August 09, I've always had a habit of being persuaded by whatever I've been reading most recently best novel ever! The novel follows the classic coming-of-age plot, with a young boy Kiam-Kim arriving in a new home Canada, from China with assorted family challenges; the historic period covered is , with some details about the '29 economic crisis as well as post-WW2 social reconstruction. The Chen family is a complicated one, genetically as well as emotionally, and Choy does a wonderful job of illuminating the many ways in which these complications feed into each other: silence and volubility, adherence to tradition, yearning for the new, siblings whose parentages are variously step-, and so on. Set in Vancouver's Chinatown, mostly in the s, All That Matters emphasizes racial segregation and mingling, both formally sanctioned and personally pursued.
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Goodreads helps you keep track of books you want to read. Want to Read saving…. Want to Read Currently Reading Read. Other editions. Enlarge cover. Error rating book. Refresh and try again. Open Preview See a Problem? Details if other :. Thanks for telling us about the problem. Return to Book Page. All That Matters by Wayson Choy.
His writing has a quiet integrity and an exquisite grace. Kiam-Kim is th "A new book from Choy is an event. Kiam-Kim is three years old when he arrives by ship at Gold Mountain with his father and his grandmother, Poh-Poh.
From his earliest years, Kiam-Kim is deeply conscious of his responsibility to maintain the family's honor and to set an example for his younger siblings. However, his life is increasingly complicated by his burgeoning awareness of the world outside Vancouver's Chinatown.
Choy once again accomplishes the extraordinary: blending a haunting evocation of tenacious, ancient traditions with a precise, funny, and very modern coming-of-age story. Get A Copy. Paperback , pages. Published February 17th by Other Press first published More Details Original Title.
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May 15, Hadi rated it really liked it. I enjoyed The Jade Peony but I loved this! The voice of Kiam feels so authentic and true, and lots of experiences resonate with my own immigrant childhood in the UK. I loved the subtext in the early chapters where Kiam is telling of incidents and comments made by his family - esp Poh Poh - without understanding what is really being said. The voice of Kiam matures through the book and suddenly I realised how I'd watched Kiam grow-up.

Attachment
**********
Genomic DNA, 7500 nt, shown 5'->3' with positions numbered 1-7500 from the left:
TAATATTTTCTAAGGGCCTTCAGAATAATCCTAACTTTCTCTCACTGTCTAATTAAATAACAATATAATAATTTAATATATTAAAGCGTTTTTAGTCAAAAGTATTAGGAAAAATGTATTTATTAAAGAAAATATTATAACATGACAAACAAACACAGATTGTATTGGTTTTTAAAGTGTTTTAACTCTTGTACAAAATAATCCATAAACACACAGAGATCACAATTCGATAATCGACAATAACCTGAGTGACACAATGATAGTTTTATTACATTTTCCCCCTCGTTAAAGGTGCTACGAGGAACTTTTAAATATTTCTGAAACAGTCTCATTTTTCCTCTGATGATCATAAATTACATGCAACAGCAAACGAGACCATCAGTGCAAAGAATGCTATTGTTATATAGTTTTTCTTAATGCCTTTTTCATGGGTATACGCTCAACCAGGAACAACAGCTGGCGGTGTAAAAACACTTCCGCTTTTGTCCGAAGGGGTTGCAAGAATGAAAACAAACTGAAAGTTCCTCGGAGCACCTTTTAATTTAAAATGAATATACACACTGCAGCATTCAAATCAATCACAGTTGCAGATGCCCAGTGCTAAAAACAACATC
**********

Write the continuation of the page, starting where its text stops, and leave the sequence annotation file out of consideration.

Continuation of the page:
I did find the Kiam-Jack-Jenny triangle underwritten and the ending didn't feel entirely right but still a marvelous book. View all 3 comments.
Mar 18, Taewon rated it really liked it. As somebody who immigrated to Vancouver with his family in , I find this book both touching and humbling. The story is set on a different time period, so I haven't expected this. However, the obstacles that the protagonist and his family endure are still reminiscent of what I and my family have gone trough during the first decade in Vancouver. However, it is also true that my own experience was far easier than what this book depict.
I was aided by modern technologies and more open-minded peop As somebody who immigrated to Vancouver with his family in , I find this book both touching and humbling. I was aided by modern technologies and more open-minded people. Also, I am Korean while the protagonist and his family are Chinese.
The differences are there, but I still empathize with the characters. When you read a novel, that's the best thing to happen. I have recently found out that the book is partially based on the author's own life. That fact alone has prompted me to find more his works. I am going to read the Jade Peony next. Mar 07, Sandra MacKay rated it it was amazing Shelves: fiction. There is so much authenticity to the distinct characters, dialogue and interaction.
I felt for his characters and lived through their descriptions. He illustrates the culture and customs very well. Even though I didn't read "The Jade Peony" previous to this book, I got a good sense of the characters and their relationships. Apr 11, linda rated it really liked it. The life of an immigrant family in Vancouver's Chinatown. Like most immigrants' stories it's about the weaving of the old ways into a new life, of hard work and the importance of family and no one tells it like Choy.
Jul 08, Marie desJardins rated it liked it. The insight into the Canadian-Chinese immigrant experience is enjoyable, but the story and characterizations are just kinda Nov 27, Lea Taranto rated it it was amazing. Like all his books this story is beautiful and sad both intertwining and causing the other. I find that the way Wayson Choy writes is not as immediate as I am used to and makes me feel somewhat removed from the scene.
Loved this sequel of Jade Peony. I read them both fairly close together and actually think they should be sold together for the full complete picture of the story of immigration to Gold Mountain. A Canadian Gem. Nov 11, Elaine Conte rated it really liked it. I enjoyed this story about a family that immigrates from China to Vancouver in the s.